James D. Tracy. Emperor Charles V, Impresario of War: Campaign Strategy, International Finance, and Domestic Politics. Cambridge: Cambridge University Press, 2002. 344 pp. Â£50.00/ $75.00 (cloth), ISBN 978-0-521-81431-7.
Reviewed by Alfred Kohler (University of Vienna, Department of History)
Published on HABSBURG (March, 2004)
The Wars of Emperor Charles V
The Wars of Emperor Charles V
Originally James Tracy wanted to write a biography of Charles V, on the occasion of the anniversary of the Emperor in 2000. The result now is a monograph concerning the wars of Charles V, undoubtedly an important component of the Emperor's person and reign. The three parts of Tray's work are dedicated to Strategy and Finance, to Charles' role as an impresario of war: Charles' campaigns between 1529 and 1552, and to war taxation: the parliaments of the core provinces of the Low Countries, Naples, and Castile.
In the first part of his book Tracy examines Charles' grand strategy, his advisers, and the Habsburg-Valois struggle in Italy (1515-1528). Then he carefully examines Charles' search for revenue, both his own income and the parliamentary subsidies in Naples, Castile and the Low Countries, further the search for credit: Charles and his bankers. Tracy shows the deeply rooted pattern of baronial control that complicated the access to the income of the kingdom of Naples. In Castile the situation was much better, especially after the Comuneros rebellion.
In part two Tracy examines Charles' war campaigns: in Italy (1529-1530), his crusades in Austria and the Mediterranean, 1532-1535, his failures in Provence and at Algiers , 1536-1541, Charles' grand plan 1543/44--a notion of Karl Brandi, worth examining!--, then the "First" (1546/47) and "Second Schmalkaldic War" (1552) and the assault on Metz (1552). I do not understand why Tracy utilizes the term "Second Schmalkaldic War" since the Elector Moritz of Saxony, the leader of the princes' rebellion against Charles V, was never a member of the Schmalkaldic League.
In every chapter we find a survey of the politics, followed by the "sinews of war," combined with a discussion of the problem of financing the campaigns, but less about genuine political problems, e.g. why did the Sultan decline to give battle to the Emperor in 1532, or was the campaign of Tunis, 1535, really a success?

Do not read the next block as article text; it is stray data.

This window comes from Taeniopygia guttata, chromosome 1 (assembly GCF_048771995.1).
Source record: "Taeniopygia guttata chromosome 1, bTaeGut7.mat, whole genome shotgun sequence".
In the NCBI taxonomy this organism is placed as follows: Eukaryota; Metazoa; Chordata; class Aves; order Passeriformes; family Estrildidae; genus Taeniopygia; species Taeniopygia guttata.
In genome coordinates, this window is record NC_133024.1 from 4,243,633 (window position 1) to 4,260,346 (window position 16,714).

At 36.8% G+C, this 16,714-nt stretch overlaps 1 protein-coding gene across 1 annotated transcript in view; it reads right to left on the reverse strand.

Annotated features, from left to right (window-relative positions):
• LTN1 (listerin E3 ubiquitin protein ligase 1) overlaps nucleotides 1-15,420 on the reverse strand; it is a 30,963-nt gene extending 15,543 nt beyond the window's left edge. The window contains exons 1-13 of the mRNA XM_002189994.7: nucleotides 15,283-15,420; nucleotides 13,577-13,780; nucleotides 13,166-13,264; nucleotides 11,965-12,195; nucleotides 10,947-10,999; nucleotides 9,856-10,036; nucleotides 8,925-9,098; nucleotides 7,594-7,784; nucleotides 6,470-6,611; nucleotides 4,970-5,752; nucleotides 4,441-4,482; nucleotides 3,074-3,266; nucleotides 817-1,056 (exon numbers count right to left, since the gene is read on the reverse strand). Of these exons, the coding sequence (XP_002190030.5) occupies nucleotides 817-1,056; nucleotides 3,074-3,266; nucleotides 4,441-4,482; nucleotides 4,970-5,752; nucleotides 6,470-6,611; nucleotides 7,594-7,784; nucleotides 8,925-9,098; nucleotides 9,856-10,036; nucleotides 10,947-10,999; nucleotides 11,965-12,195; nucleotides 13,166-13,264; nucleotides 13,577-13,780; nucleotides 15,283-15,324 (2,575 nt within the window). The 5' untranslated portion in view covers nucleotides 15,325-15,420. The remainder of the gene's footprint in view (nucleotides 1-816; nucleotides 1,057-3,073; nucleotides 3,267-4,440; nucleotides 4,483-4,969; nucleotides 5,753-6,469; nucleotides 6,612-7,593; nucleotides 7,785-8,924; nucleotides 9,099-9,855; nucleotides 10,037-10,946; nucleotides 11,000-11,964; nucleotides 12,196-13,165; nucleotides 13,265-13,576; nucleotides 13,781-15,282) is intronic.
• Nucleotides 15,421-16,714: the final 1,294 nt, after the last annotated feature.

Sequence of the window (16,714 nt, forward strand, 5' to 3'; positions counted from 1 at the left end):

Part three of the book is dedicated to war taxation in the Low Countries, Naples and Castile. In this part Tracy examines the context of war, finance, and taxes. He compares the taxes of the most important regions of the territories of Charles V. During 35 years the Low Countries (beden) paid 10.5 million Spanish ducats, during the same time Castile (servicios) 9.3 million, and Naples (donativi) 5.7 Mill. Spanish ducats. During the two decades between 1529 and 1549 the nominal increases amounted to 84% for the Low Countries, 147% for Naples and 78% for Castile. Calculating the rate of inflation, taxes increased by about 42% in the Low Countries, 73.5% in Naples, and 49% in Castile.
What kind of conclusions can we find in Tracy's book? With respect to the success of Charles' politics of the monarchia universalis the author's argument is the following: "Paradoxically, it may be the greatest significance of Charles's reign for European history lies not in what he did but in what he did not do: he either failed to achieve or did not even attempt the monarchia Gattinara had dreamed of" (p. 307). The emperor was able to fight his wars as he did only because, "like no other prince before him, he made the fullest possible use of the transfer mechanism that European banking houses had developed over the centuries" (p. 308). But at the end of his reign Charles went bankrupt!
The political elites of Charles' reign adapted themselves,e.g. the nobles of Naples developed a sense of loyalty to the new dynasty but no "sense of responsibility to any larger interest than their own" (p. 310). "Thus Charles not only left Europe's ingrained state pluralism essentially as he found it; he also helped make a broader basis of collaboration possible, if and when Christian states could overcome their habitual antagomisms. This may be a modest accomplishment for one who claimed to be Christendom's anointed leader, but Charles V did make a difference" (p. 314).
In his role of an impresario of war Charles planned and executed his campaigns, but at the end of his life the emperor gave the hard line views of lesser men like Pedro de Soto a chance. For these lapses in judgment he paid a high price. But, as this book has shown, "the price that his subjects paid was higher still" (p. 316). In Tracy's analysis the Emperor and his councils have less profile. One of his strong points is the problem of campaigns and their financing. For that the book is very important and lets us imagine these questions and problems better than before.
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Alfred Kohler. Review of Tracy, James D., Emperor Charles V, Impresario of War: Campaign Strategy, International Finance, and Domestic Politics.
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Copyright © 2004 by H-Net, all rights reserved. H-Net permits the redistribution and reprinting of this work for nonprofit, educational purposes, with full and accurate attribution to the author, web location, date of publication, originating list, and H-Net: Humanities & Social Sciences Online. For any other proposed use, contact the Reviews editorial staff at firstname.lastname@example.org.